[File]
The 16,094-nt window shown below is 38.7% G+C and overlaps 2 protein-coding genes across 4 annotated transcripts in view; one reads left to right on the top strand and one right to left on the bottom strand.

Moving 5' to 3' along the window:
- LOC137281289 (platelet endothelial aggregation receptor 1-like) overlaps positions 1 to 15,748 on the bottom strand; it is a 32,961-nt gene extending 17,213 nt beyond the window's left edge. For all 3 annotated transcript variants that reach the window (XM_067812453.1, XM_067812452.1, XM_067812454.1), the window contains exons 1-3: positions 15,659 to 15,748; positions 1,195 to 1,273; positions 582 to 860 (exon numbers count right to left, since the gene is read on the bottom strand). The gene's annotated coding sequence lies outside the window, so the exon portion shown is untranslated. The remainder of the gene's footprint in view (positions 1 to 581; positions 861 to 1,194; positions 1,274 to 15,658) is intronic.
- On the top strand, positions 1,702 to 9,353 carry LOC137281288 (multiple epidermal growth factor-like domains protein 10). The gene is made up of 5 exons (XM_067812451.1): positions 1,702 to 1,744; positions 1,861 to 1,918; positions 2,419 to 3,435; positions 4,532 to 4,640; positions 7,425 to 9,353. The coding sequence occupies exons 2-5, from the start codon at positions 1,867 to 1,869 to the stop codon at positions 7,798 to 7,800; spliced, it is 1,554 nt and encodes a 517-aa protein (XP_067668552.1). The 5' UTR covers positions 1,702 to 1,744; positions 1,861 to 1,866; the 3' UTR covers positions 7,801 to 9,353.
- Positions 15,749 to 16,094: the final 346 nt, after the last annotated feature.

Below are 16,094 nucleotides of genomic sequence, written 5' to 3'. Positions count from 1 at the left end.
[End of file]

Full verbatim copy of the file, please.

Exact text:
The 16,094-nt window shown below is 38.7% G+C and overlaps 2 protein-coding genes across 4 annotated transcripts in view; one reads left to right on the top strand and one right to left on the bottom strand.

Moving 5' to 3' along the window:
- LOC137281289 (platelet endothelial aggregation receptor 1-like) overlaps positions 1 to 15,748 on the bottom strand; it is a 32,961-nt gene extending 17,213 nt beyond the window's left edge. For all 3 annotated transcript variants that reach the window (XM_067812453.1, XM_067812452.1, XM_067812454.1), the window contains exons 1-3: positions 15,659 to 15,748; positions 1,195 to 1,273; positions 582 to 860 (exon numbers count right to left, since the gene is read on the bottom strand). The gene's annotated coding sequence lies outside the window, so the exon portion shown is untranslated. The remainder of the gene's footprint in view (positions 1 to 581; positions 861 to 1,194; positions 1,274 to 15,658) is intronic.
- On the top strand, positions 1,702 to 9,353 carry LOC137281288 (multiple epidermal growth factor-like domains protein 10). The gene is made up of 5 exons (XM_067812451.1): positions 1,702 to 1,744; positions 1,861 to 1,918; positions 2,419 to 3,435; positions 4,532 to 4,640; positions 7,425 to 9,353. The coding sequence occupies exons 2-5, from the start codon at positions 1,867 to 1,869 to the stop codon at positions 7,798 to 7,800; spliced, it is 1,554 nt and encodes a 517-aa protein (XP_067668552.1). The 5' UTR covers positions 1,702 to 1,744; positions 1,861 to 1,866; the 3' UTR covers positions 7,801 to 9,353.
- Positions 15,749 to 16,094: the final 346 nt, after the last annotated feature.

Below are 16,094 nucleotides of genomic sequence, written 5' to 3'. Positions count from 1 at the left end.